Singaporean artist uses animal traps to explore relationship of humans and nature
Robert Zhao Renhui has developed a deep curiosity for the natural world since his childhood in Singapore. Now the artist is holding his first solo exhibition in China, entitled The Nature Collector.
The exhibition features a group of photos and installations that Zhao created in recent years to explore the relationship between humans and nature, a recurring subject of his works.
The pieces on display focus on animal traps, a source of inspiration for the artist. "If we see a mousetrap in a room, we know that there might be a mouse in the room and that a man has put it there. It's an object that exists between humans and nature," Zhao told the Global Times.
An installation titled Eskimo Wolf Trap Often Quoted in Sermons shows an Eskimo knife stuck in a bed of snow-like soda ash. To trap wolves, Eskimos will freeze a knife's blade using ice mixed with rabbit's blood. When a wolf approaches and aggressively licks the frozen blood on the knife, the blade will gradually get exposed and nick the wolf's tongue. As its tongue has been numbed by the coldness of the ice, the wolf is unaware that it is being cut, and licks the knife with increasing excitement. In a short period of time, the wolf will grow dizzy and die from blood loss.
Zhao said he collects animal traps as a souvenir when he travels. He believes traps manifest man's knowledge of the species, as in order to entice an animal into the trap, one needs to have an intimate knowledge of that creature, including its habits, biology, preferences and weaknesses.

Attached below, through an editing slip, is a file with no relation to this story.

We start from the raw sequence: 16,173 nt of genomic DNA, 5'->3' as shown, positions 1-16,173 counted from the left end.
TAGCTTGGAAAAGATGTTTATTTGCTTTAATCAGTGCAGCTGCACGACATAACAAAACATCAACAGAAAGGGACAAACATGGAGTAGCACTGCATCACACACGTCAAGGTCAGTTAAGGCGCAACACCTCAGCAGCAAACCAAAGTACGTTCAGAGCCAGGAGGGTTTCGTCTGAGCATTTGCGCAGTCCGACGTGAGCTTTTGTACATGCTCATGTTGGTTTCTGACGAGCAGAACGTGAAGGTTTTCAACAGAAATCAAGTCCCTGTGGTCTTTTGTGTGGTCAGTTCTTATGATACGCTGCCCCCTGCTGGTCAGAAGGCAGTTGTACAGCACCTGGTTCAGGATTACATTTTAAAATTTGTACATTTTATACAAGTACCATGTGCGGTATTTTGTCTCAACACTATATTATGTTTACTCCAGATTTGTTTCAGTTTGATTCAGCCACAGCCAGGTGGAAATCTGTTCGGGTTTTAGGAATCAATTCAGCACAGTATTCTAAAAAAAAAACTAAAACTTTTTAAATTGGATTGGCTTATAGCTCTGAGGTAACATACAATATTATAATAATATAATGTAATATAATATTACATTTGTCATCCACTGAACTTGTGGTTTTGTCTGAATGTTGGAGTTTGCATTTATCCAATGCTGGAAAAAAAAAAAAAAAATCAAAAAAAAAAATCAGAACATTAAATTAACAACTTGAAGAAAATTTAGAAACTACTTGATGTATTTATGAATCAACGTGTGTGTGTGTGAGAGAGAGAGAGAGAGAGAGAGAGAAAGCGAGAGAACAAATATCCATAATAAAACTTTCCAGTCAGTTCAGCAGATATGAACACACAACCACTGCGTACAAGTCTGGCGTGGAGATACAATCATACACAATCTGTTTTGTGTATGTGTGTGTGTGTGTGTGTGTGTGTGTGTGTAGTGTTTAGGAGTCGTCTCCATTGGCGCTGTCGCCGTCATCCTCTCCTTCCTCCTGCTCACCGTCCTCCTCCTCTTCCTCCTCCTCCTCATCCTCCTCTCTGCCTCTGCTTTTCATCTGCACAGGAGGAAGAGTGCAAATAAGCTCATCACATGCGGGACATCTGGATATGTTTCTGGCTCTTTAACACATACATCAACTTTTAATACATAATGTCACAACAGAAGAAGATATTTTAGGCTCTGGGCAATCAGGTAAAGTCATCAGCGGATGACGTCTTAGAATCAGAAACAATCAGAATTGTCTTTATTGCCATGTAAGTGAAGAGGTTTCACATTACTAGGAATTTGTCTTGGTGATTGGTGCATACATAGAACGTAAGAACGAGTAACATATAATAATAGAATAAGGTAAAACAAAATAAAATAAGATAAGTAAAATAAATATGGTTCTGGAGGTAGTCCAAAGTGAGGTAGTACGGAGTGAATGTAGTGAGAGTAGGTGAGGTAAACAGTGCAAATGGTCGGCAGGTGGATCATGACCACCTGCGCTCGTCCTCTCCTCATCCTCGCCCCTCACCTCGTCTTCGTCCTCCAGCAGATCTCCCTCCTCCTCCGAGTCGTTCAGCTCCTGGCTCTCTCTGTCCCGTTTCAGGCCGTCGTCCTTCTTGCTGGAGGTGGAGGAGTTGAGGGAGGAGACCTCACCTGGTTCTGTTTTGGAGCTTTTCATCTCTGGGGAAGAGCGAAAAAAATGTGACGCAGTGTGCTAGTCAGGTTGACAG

A large photo titled He Counts the Stars And Calls Them All by Name shows 4,784 hoverflies from a single family, each labeled with its place of origin and date of collection. These hoverflies were collected from different parts of the world by Zhao's friend Martin Hauser, a specialist in hoverflies who spends his whole life studying the insect.
"When I thought of flies, I was always thinking of something dirty and not interesting," Zhao said. "When he (Martin) showed me all these flies, I was very surprised. The hoverfly is very interesting. It pretends to look like a bee or wasp so that birds will not eat it."
There are Somethings We Know That We Do Not Know features a set of photos showing a tiny insect flying in the vast blue sky. It talks about man's inability to care about things that are not beautiful.
"When a mammal is discovered in the world, it is extremely big news. When an insect is discovered, it is hardly news because nobody cares," Zhao said. "One can discover 100 new flies in one year but it is not comparable to the discovery of a new bird."
A photo of an elephant without tusks shows how poaching has caused a steep rise in tuskless Asian elephants.
"Man has been collecting tusks from elephants so much that the elephants have evolved to grow no more tusks. It is a form of natural selection," he said. "The elephants with big tusks get killed and suddenly it is stupid to have tusks. An elephant that has the natural defect of not having tusks is allowed to pass down his genes to be tuskless."
At the exhibition, visitors will also encounter a collection of 150 glass vials, each containing the remains of an insect collected from the lamp cover in the artist's studio over one night.
For the past three years, Zhao has been collecting insects burnt by the heat of lamps as materials for his work. In his view, man's relationship with nature is violent and a simple act like switching on our light at night can also be violent. "Trillions of insects are attracted to our lamps every night and die near the lights, trapped or mesmerized to death. We are always trapping nature in one way or another," he said.
Zhao said humans try their best to understand everything about nature before using that knowledge to control nature. "We all love nature and want to know more about nature, but where does all our knowledge bring us?" he asked. "Traps are violent. Nature is violent. Traps are things we create to cope and live with nature."
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